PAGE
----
So back to the dancing builder we talked about at the start – you have to admit that he’s got a point. A builder works from existing title pegs – he can’t put them in. So if they’re not there, it’s like trying to drive at the speed limit without a speedo – you really don’t know where you are, and you can get stung.


If you’re buying land, make sure the survey pegs are there, and if they’re not, insist that they’re re-established before you take ownership. The technical name for this service is a redefinition, but it’s also sometimes called a repeg. And if you’ve owned land for a long time and are now wanting to build, or even a knockdown rebuild, then call in a surveyor to make sure it’s all tickety-boo – better to start at the right point than end up on the wrong side of your neighbour!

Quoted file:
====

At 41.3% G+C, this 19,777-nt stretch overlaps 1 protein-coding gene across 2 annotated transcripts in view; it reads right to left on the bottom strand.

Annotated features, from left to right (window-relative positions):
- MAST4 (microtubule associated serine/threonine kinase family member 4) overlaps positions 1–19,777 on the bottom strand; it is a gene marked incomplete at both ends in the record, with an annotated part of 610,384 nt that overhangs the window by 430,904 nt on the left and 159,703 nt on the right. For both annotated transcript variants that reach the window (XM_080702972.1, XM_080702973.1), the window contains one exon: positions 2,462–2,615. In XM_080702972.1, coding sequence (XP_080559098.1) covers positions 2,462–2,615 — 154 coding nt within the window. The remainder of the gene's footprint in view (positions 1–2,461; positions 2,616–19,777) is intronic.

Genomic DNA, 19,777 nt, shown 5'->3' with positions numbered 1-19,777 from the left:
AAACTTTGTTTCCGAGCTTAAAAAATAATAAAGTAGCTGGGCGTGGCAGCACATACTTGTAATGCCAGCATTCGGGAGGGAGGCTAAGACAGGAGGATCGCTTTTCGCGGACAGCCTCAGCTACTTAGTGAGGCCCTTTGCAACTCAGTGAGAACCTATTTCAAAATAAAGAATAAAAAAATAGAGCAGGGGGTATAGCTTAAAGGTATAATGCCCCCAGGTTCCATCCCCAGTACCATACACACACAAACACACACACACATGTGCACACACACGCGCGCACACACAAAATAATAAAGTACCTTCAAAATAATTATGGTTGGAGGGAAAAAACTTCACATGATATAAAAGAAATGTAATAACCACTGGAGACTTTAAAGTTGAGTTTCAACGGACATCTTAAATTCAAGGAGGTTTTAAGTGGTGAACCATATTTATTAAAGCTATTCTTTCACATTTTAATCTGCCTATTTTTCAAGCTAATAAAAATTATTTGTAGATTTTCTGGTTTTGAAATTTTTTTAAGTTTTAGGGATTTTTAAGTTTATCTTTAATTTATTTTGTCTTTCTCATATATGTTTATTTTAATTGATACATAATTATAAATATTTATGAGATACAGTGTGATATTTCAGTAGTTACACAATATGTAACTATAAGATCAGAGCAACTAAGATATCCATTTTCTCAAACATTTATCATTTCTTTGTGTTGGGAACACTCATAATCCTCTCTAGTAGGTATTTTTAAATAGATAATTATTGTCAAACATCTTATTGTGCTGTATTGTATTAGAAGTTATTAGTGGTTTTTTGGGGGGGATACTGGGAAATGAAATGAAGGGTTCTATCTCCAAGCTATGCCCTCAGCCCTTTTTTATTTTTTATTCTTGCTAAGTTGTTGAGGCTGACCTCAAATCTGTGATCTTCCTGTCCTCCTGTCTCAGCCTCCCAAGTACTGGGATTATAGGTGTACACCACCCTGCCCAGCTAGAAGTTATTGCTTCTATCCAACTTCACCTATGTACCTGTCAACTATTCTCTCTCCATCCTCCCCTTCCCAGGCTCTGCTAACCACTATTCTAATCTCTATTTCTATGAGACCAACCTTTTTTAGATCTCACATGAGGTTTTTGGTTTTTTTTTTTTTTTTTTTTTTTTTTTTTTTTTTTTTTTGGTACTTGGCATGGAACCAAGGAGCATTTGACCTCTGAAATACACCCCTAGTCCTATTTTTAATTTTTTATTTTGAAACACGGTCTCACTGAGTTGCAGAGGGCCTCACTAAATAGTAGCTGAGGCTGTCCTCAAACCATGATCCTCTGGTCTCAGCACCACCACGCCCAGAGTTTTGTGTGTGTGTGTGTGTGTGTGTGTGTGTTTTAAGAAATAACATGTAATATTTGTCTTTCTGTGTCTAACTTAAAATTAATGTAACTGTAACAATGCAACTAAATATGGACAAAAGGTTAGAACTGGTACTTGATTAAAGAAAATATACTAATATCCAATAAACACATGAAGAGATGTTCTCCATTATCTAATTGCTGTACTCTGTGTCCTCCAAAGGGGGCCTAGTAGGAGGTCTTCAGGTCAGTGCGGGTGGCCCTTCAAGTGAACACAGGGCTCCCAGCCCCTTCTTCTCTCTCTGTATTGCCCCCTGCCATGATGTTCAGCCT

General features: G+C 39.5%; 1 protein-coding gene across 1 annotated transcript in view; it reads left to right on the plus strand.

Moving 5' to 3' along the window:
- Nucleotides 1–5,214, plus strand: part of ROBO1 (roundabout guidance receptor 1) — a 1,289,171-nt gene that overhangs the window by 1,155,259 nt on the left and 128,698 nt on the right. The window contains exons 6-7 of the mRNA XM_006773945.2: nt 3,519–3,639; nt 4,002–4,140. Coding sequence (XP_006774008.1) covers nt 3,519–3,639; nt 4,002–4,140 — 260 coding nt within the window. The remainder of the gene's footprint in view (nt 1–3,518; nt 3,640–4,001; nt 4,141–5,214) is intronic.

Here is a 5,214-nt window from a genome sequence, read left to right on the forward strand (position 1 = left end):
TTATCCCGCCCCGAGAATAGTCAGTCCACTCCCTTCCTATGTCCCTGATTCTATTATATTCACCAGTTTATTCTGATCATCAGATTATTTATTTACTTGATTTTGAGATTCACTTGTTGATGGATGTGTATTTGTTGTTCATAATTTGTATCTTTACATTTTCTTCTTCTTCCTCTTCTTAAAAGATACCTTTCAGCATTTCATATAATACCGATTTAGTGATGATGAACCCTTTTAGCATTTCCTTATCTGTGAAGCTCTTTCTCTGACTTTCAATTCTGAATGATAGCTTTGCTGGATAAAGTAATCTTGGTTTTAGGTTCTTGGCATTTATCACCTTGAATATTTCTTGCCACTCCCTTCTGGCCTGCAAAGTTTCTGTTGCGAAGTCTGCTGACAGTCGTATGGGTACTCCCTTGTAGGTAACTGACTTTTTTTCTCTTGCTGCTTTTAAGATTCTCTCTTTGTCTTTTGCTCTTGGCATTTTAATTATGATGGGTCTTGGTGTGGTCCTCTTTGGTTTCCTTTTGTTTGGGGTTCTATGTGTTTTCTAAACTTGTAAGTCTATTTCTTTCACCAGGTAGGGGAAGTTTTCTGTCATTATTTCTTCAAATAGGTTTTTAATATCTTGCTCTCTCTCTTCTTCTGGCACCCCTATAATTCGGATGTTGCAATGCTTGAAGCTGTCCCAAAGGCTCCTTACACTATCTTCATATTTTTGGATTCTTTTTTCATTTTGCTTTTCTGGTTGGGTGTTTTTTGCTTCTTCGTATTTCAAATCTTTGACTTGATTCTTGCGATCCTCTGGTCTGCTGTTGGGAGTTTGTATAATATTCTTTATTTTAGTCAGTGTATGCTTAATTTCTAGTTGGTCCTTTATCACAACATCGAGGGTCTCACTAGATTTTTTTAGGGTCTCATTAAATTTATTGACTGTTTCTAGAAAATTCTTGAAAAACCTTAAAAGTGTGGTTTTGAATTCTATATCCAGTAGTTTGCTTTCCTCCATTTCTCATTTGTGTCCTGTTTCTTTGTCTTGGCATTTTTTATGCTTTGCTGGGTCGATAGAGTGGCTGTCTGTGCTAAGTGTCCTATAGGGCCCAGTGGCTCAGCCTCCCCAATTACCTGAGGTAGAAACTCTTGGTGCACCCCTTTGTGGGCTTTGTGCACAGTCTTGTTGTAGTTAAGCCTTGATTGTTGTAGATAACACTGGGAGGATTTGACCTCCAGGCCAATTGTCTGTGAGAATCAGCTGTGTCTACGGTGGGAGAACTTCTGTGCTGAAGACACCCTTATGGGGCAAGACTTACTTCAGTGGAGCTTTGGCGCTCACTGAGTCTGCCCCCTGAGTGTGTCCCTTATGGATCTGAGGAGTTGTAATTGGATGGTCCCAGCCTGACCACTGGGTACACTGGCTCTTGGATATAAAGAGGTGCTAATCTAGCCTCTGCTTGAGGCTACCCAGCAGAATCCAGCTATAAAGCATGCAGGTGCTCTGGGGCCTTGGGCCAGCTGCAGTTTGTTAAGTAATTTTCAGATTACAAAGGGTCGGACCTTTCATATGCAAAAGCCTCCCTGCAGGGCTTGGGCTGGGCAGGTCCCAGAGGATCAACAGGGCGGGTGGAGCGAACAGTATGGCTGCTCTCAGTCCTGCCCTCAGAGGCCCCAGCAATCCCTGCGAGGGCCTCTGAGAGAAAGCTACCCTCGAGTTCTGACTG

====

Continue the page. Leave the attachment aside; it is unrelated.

Disclaimer. This blog is our opinion only. The information provided in our blogs is accurate and true to the best of our knowledge, but there may be omissions, errors or mistakes. The information presented in our blogs is for informational purposes only and we are not professionals, so the content we provide shouldn’t be taken as legal advice. We strongly recommend consulting with a professional before taking any sort of action. We reserve the right to change how we manage our blog and we may change the focus or content at any time.